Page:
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In spite of intimidation from APPO leftists, Oaxacan teachers vote to end strike (Translation)
El Universal ( Mexico City ) ^ | October 21, 2006 | Jorge Octavio Ochoa ( translated by self )

Posted on 10/22/2006 9:50:39 AM PDT by StJacques

They voted to resume classes in Oaxaca, teachers reveal

The consultation within the teacher's union showed a result of 26 thousand teachers in favor of a return to classes and 15 thousand against the proposal, according to sources within Section 22 of the SNTE1

Jorge Octavio Ochoa/Correspondent
El Universal (Mexico City)
Oaxaca City, Oaxaca
Saturday 21 October 2006

8:40 p.m.  According to sources in Section 22 of the SNTE who were within the assembly, the consultation among the teacher's union showed a result of 26 thousand teachers in favor of a return to classes and 15 thousand against the proposal.

What could remain to be decided in the assembly would be the date for the return to classes.

They are studying the possibility that the 30th of October could be the day when they begin reenrollment, which would last all through the celebration of the Day of the Dead, to formally return to classes November 3rd.

Nevertheless, those opposed to the return to classes are studying the possibility of asking for an investigative committee to establish the legality of the consultation carried out among the teachers.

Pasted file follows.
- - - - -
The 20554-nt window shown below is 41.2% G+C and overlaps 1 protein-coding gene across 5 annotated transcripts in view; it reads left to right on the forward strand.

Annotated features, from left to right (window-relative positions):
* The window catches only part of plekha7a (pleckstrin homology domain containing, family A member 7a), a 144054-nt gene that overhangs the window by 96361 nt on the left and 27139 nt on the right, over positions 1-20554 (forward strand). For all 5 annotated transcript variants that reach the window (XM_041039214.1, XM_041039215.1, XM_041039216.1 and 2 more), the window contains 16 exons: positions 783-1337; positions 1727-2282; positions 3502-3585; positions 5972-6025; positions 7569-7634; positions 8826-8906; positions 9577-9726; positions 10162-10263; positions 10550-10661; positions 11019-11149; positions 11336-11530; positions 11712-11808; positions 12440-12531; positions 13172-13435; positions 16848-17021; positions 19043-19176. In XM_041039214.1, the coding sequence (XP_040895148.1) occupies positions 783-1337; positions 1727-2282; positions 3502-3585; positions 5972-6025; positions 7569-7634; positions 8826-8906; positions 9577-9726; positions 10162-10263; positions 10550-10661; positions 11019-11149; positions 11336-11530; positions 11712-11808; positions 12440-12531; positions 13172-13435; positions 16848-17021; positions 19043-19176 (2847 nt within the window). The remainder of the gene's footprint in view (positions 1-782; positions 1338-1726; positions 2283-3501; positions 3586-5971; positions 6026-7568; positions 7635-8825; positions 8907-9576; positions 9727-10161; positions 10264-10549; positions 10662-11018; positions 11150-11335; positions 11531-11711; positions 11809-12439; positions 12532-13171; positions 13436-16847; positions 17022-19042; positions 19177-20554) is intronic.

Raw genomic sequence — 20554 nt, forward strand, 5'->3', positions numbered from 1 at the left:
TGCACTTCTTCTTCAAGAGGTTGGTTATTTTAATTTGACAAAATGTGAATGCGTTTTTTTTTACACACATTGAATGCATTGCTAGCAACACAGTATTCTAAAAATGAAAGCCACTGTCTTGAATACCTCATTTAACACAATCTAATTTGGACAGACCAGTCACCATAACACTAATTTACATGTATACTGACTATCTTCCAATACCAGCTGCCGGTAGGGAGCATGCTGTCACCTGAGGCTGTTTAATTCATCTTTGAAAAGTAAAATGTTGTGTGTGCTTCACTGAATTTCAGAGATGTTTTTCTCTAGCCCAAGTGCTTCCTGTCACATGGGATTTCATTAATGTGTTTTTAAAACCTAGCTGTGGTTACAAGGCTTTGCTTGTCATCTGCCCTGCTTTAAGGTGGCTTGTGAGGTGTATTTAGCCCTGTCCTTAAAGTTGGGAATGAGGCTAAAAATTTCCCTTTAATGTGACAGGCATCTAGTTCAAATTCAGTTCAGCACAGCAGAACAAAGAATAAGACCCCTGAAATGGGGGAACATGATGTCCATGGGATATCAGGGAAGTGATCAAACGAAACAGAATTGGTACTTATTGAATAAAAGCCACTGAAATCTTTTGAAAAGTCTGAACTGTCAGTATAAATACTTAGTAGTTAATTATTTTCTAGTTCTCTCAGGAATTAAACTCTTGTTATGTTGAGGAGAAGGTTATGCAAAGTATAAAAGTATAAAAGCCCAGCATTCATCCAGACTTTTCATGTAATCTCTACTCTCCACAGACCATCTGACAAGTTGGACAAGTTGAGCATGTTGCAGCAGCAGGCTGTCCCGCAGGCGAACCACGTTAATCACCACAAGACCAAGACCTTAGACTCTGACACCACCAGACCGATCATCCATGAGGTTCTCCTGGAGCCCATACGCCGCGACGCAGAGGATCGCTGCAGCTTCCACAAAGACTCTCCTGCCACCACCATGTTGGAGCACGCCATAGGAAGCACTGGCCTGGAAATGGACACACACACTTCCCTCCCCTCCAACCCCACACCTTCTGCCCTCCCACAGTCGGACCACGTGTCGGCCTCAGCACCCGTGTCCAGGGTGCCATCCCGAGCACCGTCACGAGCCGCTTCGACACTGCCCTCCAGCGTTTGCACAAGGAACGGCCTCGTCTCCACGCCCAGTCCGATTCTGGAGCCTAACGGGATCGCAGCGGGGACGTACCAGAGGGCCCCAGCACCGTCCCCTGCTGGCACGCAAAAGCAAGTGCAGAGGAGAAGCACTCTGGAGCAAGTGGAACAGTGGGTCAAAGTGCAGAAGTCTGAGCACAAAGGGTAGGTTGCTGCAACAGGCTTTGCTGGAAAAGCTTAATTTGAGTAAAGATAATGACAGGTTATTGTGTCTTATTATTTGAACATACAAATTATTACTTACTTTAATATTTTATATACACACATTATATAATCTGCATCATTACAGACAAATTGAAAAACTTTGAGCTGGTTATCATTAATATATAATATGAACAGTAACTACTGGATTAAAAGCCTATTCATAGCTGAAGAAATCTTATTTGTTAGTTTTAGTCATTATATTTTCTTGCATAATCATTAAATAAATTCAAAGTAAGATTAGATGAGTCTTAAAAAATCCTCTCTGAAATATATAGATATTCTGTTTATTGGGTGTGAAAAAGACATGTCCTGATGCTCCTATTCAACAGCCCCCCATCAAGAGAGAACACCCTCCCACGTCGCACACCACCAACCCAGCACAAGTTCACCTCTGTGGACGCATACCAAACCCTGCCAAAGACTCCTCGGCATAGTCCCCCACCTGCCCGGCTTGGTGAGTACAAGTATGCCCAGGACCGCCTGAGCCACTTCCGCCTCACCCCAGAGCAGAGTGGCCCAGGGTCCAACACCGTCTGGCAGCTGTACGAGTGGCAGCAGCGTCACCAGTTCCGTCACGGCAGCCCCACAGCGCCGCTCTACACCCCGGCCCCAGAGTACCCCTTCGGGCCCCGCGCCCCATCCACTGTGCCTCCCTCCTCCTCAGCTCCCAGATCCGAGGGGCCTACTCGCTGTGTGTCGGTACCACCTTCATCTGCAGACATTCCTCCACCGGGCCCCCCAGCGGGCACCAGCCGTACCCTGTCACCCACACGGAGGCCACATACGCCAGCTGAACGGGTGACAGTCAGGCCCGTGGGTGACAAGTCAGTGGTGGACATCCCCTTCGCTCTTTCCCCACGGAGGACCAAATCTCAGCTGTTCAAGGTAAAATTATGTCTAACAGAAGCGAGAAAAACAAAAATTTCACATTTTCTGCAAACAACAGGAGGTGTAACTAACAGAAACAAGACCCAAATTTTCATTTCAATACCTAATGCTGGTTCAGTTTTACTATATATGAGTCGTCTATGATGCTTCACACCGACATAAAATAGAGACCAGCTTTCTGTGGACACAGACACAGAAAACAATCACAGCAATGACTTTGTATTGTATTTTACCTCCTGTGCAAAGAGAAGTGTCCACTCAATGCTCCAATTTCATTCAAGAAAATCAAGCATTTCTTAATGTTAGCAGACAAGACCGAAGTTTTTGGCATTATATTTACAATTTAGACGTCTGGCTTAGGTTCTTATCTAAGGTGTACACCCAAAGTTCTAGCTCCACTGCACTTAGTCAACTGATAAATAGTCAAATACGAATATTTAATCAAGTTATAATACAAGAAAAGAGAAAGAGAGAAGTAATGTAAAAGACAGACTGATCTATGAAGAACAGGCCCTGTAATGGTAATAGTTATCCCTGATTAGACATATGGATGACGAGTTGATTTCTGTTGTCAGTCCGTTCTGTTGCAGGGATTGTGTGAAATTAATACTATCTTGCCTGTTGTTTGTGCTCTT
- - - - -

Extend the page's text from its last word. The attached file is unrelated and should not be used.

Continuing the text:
Around 8:30 p.m. the plenary session of 725 delegates continued in closed session in the teacher's union hotel and it is anticipated that the debate will last past midnight.


Translator's Note:

1 The SNTE is the acronym for the Sindicato Nacional de Trabajadores de la Educación (National Union of Educational Workers), whose Section 22 (i.e. "Local 22") in Oaxaca organized the original strike this past May 22 which precipitated the current conflict, later leading to the organization of The Popular Assembly of the Peoples of Oaxaca (APPO), which significantly radicalized the situation.

TOPICS: Extended News; Foreign Affairs; Mexico; News/Current Events
KEYWORDS: appo; appotrans; oaxaca; snte; stjtranslation
Well it was a tense day in Oaxaca City yesterday, as APPO did their best to intimidate the SNTE into voting down the proposal backed by Enrique Rueda Pacheco, the leader of Section 22 of the SNTE, to end the strike and reopen the schools.

First; the assembly did not start on time at 11:00 a.m. as originally planned. On another thread yesterday I posted a translation of an El Universal article (post #17) containing the details of APPO's intimidation of the teachers, which left in doubt the possibility that the proposal to return to classes announced by Rueda Pacheco would be approved. The assembly finally did get underway after 5:00 p.m., but the reports surfacing out of it made it look unlikely that any proposal other than one which was predicated upon the removal of Ulises Ruiz as Governor would be accepted. But evidently Rueda Pacheco and his supporters prevailed, as indicated by the above-stated result.